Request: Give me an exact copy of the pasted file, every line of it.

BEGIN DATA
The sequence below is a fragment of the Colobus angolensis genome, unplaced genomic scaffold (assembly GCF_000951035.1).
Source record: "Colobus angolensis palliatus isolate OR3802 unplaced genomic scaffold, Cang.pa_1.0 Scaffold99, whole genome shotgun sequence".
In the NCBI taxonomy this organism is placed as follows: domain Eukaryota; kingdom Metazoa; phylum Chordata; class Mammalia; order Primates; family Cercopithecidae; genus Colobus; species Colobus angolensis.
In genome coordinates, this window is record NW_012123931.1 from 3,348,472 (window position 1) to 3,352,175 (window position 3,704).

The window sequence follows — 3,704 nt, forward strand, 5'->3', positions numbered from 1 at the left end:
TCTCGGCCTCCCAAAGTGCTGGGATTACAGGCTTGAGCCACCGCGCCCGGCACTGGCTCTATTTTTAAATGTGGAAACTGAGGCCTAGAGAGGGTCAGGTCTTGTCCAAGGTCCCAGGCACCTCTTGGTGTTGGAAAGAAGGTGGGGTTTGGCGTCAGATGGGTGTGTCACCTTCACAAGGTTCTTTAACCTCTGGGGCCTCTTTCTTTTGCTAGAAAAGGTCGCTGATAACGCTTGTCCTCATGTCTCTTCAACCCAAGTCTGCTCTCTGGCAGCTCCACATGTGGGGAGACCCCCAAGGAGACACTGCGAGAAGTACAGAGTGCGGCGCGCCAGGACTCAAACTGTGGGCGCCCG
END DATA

The sequence below is a fragment of the Colobus angolensis genome, unplaced genomic scaffold (assembly GCF_000951035.1).
Source record: "Colobus angolensis palliatus isolate OR3802 unplaced genomic scaffold, Cang.pa_1.0 Scaffold99, whole genome shotgun sequence".
In the NCBI taxonomy this organism is placed as follows: domain Eukaryota; kingdom Metazoa; phylum Chordata; class Mammalia; order Primates; family Cercopithecidae; genus Colobus; species Colobus angolensis.
In genome coordinates, this window is record NW_012123931.1 from 3,348,472 (window position 1) to 3,352,175 (window position 3,704).

The window sequence follows — 3,704 nt, forward strand, 5'->3', positions numbered from 1 at the left end:
TCTCGGCCTCCCAAAGTGCTGGGATTACAGGCTTGAGCCACCGCGCCCGGCACTGGCTCTATTTTTAAATGTGGAAACTGAGGCCTAGAGAGGGTCAGGTCTTGTCCAAGGTCCCAGGCACCTCTTGGTGTTGGAAAGAAGGTGGGGTTTGGCGTCAGATGGGTGTGTCACCTTCACAAGGTTCTTTAACCTCTGGGGCCTCTTTCTTTTGCTAGAAAAGGTCGCTGATAACGCTTGTCCTCATGTCTCTTCAACCCAAGTCTGCTCTCTGGCAGCTCCACATGTGGGGAGACCCCCAAGGAGACACTGCGAGAAGTACAGAGTGCGGCGCGCCAGGACTCAAACTGTGGGCGCCCG